The Week in Review
MONDAY, MARCH 25 This week of civil rights landmarks, North Korean threats, and the sad passing of a Seattle icon kicks off in Wedgwood, the Seattle neighborhood that today played host to unimaginable horror, as a pair of new grandparents out for a walk with their daughter-in-law and 10-day-old grandson were struck by what police believe was a repeat-offender drunk driver. "Judy and Dennis Schulte, who recently moved to Washington from Indiana to be with their first grandchild, were killed in the collision," reports KING 5 News. "Their daughter-in-law, Karina Ulriksen-Schulte, and 10-day-old grandson, Elias, are still in critical condition at Harborview Medical Center." As for the driver: On Thursday, King County prosecutors will file two counts of vehicular homicide, two counts of vehicular assault, and one count of reckless driving against 50-year-old Mark W. Mullan, whose blood alcohol level was reportedly three times the legal limit at the time of his arrest. Having previously pleaded guilty to a DUI charge in Seattle and with a pending DUI case in Snohomish County, Mullan faces almost 20 years in prison if convicted of the new charges.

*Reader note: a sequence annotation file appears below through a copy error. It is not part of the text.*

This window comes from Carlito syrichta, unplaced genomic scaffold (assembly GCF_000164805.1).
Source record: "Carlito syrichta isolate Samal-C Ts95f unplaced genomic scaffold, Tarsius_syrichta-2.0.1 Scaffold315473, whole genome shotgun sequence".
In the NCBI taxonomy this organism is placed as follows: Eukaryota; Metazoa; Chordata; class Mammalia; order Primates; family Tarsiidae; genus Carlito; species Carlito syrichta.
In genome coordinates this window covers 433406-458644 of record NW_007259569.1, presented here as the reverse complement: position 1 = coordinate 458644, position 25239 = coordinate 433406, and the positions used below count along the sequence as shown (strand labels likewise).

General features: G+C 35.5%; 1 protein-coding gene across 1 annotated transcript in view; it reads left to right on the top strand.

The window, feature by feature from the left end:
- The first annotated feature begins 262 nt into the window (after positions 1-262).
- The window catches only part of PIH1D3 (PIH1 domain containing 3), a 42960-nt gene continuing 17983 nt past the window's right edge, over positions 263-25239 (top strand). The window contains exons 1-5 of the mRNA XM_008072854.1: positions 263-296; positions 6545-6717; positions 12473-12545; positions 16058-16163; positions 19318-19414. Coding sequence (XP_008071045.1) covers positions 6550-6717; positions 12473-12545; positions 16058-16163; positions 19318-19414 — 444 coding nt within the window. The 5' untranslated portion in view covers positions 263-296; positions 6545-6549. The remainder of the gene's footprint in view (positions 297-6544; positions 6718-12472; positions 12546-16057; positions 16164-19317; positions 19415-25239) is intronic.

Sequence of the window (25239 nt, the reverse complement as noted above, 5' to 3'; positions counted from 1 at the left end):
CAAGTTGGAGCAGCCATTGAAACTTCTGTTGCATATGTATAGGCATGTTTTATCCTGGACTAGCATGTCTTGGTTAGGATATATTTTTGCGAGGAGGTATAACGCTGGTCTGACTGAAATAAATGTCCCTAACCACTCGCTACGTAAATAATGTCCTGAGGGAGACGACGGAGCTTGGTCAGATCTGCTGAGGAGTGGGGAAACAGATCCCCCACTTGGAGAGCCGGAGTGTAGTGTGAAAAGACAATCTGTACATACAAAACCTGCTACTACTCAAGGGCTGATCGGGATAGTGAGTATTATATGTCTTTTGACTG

TUESDAY, MARCH 26 In better news, the week continues in New York at the intersection of heavy metal and alleged insurance fraud. Details come from Reuters, which identifies today's protagonist as Christopher Inserra, a 31-year-old Port Authority officer who filed for disability from June 2010 till March 2012 after reportedly injuring his right arm on the job. In an interesting twist, the debilitating arm injury that enabled Officer Inserra to claim disability while continuing to collect his $90,000 annual salary didn't seem to affect Inserra's side career as the singer of the heavy metal band Cousin Sleaze, which continued to perform and tour throughout his season of "disability," with videos posted to Facebook and YouTube reportedly showing a muscular, tank-topped Inserra doing all sorts of amazing things with his allegedly injured arm. According to his signed affidavit, US postal inspector John McDermott saw Inserra onstage "flailing both of his arms in a rapid back and forth fashion" and also "repeatedly and violently flailing his right arm in an up and down fashion from above his head to slightly above the ground level," noting that the "flailing of his right arm... would be inconsistent with the degree of pain and discomfort that he complained of." Today, Inserra was charged with mail fraud "in connection with a scheme to defraud the American Family Life Assurance Company of New York out of $30,416 in disability payments," reports Reuters. Pending resolution of the case, Officer Inserra has been suspended without pay.